With a coffee table overhung with a chandelier, a snug two-seater and curvy armchairs ranged around a fireplace, as well as a kitchen and dining table, Abigail Ahern’s back garden has to be the ultimate outdoor room.
When she moved to Hackney with husband Graham 13 years ago, Ahern, an accomplished interior designer but a self-confessed non-gardener, approached the outside space with caution. “At first I did what everybody else did, and had stuff down the perimeter and nothing in the middle,” she says, “but as I became more confident, I realised the same principles I applied to inside could apply to the outside.
“One of these is that you never have everything on the perimeter. I like to design interiors so you can’t walk in a straight line from one end of the room to the other, because there’s always something in your way. It’s the difference between walking in a field, where you can see all around you which is really boring, or in a forest, where you’re not sure what’s around the next corner. That’s what I wanted to do here.”
This atmospheric retreat, with weathered decking, leafy tree canopies and stashes of logs for fires indoors and out, looks like it was built in the heart of a forest. That is, if it weren’t for the cowboy cacti — realistic fakes that Ahern sells in her Islington shop and has tucked in among the hydrangea bushes, adding a touch of Santa Fe to the patio — and the petrol blue cabin at the rear, a £100 eBay find upcycled by Graham.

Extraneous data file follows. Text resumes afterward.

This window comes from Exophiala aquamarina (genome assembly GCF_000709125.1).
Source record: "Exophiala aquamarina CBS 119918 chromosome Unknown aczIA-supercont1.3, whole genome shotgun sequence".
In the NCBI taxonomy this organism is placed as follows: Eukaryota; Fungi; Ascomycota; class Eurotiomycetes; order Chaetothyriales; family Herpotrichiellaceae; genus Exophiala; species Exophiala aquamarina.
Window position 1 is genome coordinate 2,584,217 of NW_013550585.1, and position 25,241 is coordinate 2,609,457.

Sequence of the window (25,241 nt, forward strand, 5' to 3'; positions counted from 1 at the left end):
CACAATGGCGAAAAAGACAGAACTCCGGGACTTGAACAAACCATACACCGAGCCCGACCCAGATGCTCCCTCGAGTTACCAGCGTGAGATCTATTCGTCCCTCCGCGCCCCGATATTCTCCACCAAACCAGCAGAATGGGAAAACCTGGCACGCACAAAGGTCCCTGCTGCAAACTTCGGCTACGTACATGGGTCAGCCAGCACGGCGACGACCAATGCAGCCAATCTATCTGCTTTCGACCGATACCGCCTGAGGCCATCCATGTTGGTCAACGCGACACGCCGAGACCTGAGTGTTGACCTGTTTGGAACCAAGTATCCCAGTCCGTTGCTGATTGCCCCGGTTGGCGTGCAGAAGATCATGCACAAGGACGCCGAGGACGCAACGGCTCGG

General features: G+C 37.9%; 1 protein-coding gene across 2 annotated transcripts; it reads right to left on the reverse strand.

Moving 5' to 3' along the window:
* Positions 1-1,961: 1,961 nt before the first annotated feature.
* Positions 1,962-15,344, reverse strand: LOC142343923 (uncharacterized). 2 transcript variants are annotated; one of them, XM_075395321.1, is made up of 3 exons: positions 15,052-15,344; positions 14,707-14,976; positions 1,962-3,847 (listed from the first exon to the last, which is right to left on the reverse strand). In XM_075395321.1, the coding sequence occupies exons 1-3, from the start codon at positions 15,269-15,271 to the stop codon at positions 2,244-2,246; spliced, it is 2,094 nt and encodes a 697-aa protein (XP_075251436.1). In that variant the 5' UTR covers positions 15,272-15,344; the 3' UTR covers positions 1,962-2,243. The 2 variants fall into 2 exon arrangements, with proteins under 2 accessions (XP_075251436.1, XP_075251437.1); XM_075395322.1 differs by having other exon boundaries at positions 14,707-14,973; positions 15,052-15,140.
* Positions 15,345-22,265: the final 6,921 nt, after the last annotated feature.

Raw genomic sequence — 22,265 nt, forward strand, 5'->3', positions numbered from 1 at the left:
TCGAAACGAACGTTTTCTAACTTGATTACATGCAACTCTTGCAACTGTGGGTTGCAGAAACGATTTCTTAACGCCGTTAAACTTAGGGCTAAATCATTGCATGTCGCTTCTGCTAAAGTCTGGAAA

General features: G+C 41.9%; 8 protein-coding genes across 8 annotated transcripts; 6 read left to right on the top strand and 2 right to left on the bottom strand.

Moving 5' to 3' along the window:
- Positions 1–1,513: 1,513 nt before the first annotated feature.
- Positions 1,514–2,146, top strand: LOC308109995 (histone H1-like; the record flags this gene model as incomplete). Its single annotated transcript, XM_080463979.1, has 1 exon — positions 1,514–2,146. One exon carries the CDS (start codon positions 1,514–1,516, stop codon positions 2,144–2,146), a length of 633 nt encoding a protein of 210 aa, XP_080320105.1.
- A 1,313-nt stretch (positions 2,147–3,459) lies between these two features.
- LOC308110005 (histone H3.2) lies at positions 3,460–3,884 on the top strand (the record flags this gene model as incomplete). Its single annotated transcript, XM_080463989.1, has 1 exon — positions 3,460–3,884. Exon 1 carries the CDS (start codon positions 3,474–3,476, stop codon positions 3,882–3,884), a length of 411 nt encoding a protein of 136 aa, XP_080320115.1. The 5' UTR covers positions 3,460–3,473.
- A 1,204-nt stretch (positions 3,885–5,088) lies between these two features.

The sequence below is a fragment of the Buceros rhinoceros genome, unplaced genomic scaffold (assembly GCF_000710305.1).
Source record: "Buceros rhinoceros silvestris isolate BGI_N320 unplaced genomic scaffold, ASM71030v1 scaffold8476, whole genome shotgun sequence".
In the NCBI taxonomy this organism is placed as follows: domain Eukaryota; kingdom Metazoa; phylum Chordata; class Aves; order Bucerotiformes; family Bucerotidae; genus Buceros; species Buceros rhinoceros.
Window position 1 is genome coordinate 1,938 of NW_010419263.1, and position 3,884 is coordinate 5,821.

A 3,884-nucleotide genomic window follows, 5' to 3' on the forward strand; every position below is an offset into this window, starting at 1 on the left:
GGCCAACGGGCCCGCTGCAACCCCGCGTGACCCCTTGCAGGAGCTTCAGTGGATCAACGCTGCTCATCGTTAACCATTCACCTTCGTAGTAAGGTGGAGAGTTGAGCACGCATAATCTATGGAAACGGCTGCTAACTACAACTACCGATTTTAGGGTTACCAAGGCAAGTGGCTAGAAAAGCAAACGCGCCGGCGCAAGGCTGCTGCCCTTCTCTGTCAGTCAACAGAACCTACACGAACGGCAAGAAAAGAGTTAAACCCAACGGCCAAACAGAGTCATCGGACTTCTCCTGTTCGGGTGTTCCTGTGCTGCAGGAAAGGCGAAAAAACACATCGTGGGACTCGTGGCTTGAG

The roomy patio with York stone paving looks as cosy as the living room on the other side of the huge, two-storey glass doors. Another Ahern design principle is to supersize features and furniture to make a space look larger, so naturally, as well as chandeliers in every room of the house, an outsize chandelier of tiered driftwood pieces hangs over the black lacquer coffee table.
Lighting is a game changer, indoors and out, says Ahern. “I have a problem finding outdoor lights I like, so I put indoor lights outside, and have them professionally rewired.” These include a standard lamp and a Sixties pendant shade, while the bonus of overhanging electric cable is that the mile-a-minute vine scrambles along it, creating playful garlands of green above the patio.
To the right of the patio-cum-sittingroom is the dining area, defined by an Indian zinc-topped table from Petersham Nurseries and a customised concrete kitchen from Dutch company WWOO.
“The company customised the kitchen to fit around the Big Green Egg, a barbecue cooker I’m obsessed with ever since I designed a set for a TV programme with Heston Blumenthal, who uses it all the time. You can bake on it, roast with it and it’s all temperature controlled. We put something in on a Saturday morning, slow cook it for 10 hours and come back in the evening and supper’s ready. We even cook the Christmas turkey on it.”
Playing with different textures is a big part of Ahern’s design philosophy, and is apparent in her choice of materials in both hardscape and planting. The decked garden path that leads down to the cabin is a clever fake from Millboard that resembles old, weather-worn oak timber, and is edged down either side with a deep ruff of variegated tufted grass Carex oshimensis Everest.
Pebbles — another textural contrast — are her choice of flooring on either side, giving Ahern the freedom to gradually plant both areas over time. On one side is a wall of rustling bamboo, which she planted so she could look down from her bedroom window and enjoy the constant movement, and on the opposite wall, a sheet of evergreen jasmine. “We planted about 20 tiny plants and now the scent of the flowers in summer is beautiful,” she says. “I’m mad about watering all the time to make them cover the wall.”